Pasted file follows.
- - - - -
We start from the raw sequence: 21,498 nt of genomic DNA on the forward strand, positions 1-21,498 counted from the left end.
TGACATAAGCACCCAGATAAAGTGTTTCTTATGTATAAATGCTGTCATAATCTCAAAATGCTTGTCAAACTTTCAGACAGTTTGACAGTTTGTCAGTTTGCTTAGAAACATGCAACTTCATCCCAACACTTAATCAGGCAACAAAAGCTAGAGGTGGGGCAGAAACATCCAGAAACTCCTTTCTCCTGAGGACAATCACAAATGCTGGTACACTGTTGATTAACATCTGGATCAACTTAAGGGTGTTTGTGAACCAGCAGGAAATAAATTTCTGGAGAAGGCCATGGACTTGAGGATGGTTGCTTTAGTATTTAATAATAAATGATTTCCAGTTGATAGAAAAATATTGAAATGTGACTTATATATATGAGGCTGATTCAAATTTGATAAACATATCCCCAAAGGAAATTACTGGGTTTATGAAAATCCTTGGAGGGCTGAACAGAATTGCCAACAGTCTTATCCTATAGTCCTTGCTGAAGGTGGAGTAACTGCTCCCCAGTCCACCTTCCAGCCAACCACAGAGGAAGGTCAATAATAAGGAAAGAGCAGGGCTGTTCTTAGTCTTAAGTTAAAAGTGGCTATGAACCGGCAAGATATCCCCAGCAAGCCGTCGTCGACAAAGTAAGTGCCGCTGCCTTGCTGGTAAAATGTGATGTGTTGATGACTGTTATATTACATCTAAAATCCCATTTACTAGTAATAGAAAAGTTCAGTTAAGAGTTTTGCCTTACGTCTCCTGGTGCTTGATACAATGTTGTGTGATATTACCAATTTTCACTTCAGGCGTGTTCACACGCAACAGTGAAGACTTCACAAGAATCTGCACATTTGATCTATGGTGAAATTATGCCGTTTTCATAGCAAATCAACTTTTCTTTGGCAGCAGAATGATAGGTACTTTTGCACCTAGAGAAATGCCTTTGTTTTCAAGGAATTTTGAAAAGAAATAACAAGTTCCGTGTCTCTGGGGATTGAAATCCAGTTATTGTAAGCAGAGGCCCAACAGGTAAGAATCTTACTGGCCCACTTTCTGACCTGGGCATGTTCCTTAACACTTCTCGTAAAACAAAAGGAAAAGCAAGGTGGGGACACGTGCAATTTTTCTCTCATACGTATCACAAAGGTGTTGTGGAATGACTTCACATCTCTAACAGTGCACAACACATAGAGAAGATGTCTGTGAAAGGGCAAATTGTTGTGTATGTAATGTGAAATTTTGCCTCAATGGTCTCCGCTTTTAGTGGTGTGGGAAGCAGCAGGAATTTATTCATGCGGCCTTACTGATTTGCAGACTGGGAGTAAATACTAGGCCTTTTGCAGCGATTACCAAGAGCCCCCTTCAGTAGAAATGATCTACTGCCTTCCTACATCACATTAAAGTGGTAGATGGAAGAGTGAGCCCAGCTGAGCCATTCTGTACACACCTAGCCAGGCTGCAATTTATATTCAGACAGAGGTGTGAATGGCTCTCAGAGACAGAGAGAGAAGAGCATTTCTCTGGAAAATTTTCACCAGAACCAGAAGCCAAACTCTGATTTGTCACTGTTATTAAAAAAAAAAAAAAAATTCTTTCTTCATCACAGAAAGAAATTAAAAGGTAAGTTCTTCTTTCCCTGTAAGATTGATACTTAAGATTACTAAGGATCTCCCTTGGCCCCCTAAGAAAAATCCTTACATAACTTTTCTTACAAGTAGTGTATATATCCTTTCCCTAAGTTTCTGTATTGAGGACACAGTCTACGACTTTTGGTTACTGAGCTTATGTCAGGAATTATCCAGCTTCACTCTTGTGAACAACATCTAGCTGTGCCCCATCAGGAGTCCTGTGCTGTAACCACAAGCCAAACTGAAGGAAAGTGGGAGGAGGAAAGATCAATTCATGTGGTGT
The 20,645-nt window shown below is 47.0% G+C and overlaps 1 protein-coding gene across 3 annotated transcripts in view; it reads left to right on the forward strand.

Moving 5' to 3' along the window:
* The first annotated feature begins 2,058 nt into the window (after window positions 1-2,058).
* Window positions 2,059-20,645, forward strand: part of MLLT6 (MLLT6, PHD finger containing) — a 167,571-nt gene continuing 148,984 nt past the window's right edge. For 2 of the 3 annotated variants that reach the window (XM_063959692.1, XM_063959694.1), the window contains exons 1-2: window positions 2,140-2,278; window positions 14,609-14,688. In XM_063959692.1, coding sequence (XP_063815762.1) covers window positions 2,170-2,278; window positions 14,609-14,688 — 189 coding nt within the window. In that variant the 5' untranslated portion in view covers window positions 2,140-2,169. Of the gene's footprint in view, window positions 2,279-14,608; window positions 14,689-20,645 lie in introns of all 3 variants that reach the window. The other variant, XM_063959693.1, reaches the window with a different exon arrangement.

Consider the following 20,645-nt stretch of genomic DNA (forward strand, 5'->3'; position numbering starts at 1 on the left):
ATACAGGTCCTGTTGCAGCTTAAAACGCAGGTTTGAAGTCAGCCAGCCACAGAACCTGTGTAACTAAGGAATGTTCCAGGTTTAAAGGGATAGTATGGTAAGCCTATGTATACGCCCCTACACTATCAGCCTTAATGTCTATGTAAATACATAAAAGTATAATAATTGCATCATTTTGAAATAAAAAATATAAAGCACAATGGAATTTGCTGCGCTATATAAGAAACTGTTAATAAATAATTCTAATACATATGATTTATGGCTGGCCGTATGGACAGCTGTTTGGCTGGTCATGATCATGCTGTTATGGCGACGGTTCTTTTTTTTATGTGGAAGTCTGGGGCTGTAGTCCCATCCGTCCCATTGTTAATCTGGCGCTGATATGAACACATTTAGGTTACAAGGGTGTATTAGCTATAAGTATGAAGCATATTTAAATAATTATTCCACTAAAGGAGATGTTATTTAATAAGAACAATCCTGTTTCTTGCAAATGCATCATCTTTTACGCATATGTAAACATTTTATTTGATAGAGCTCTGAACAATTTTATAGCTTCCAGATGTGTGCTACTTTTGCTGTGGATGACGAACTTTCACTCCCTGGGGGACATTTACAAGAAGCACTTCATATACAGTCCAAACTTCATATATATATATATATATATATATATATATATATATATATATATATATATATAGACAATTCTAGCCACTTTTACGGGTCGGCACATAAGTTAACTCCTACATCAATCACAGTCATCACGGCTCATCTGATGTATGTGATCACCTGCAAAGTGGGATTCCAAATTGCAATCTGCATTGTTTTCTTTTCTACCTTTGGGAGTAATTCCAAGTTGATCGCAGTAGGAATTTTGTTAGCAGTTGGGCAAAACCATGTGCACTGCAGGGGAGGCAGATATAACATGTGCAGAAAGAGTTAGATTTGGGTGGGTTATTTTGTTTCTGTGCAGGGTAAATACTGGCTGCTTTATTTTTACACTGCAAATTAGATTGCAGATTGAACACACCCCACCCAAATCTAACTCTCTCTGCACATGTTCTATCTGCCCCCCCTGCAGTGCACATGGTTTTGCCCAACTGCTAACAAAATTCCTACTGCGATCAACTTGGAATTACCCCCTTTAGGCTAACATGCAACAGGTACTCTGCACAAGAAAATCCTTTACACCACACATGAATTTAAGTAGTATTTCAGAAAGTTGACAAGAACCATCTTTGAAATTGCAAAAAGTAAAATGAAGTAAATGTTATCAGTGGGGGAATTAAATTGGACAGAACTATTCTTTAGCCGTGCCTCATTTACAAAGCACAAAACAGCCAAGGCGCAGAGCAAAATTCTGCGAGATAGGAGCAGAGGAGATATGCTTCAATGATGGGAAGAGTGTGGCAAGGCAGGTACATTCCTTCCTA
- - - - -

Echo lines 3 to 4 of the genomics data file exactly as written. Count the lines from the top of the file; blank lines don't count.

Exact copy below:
The 20,645-nt window shown below is 47.0% G+C and overlaps 1 protein-coding gene across 3 annotated transcripts in view; it reads left to right on the forward strand.

Moving 5' to 3' along the window: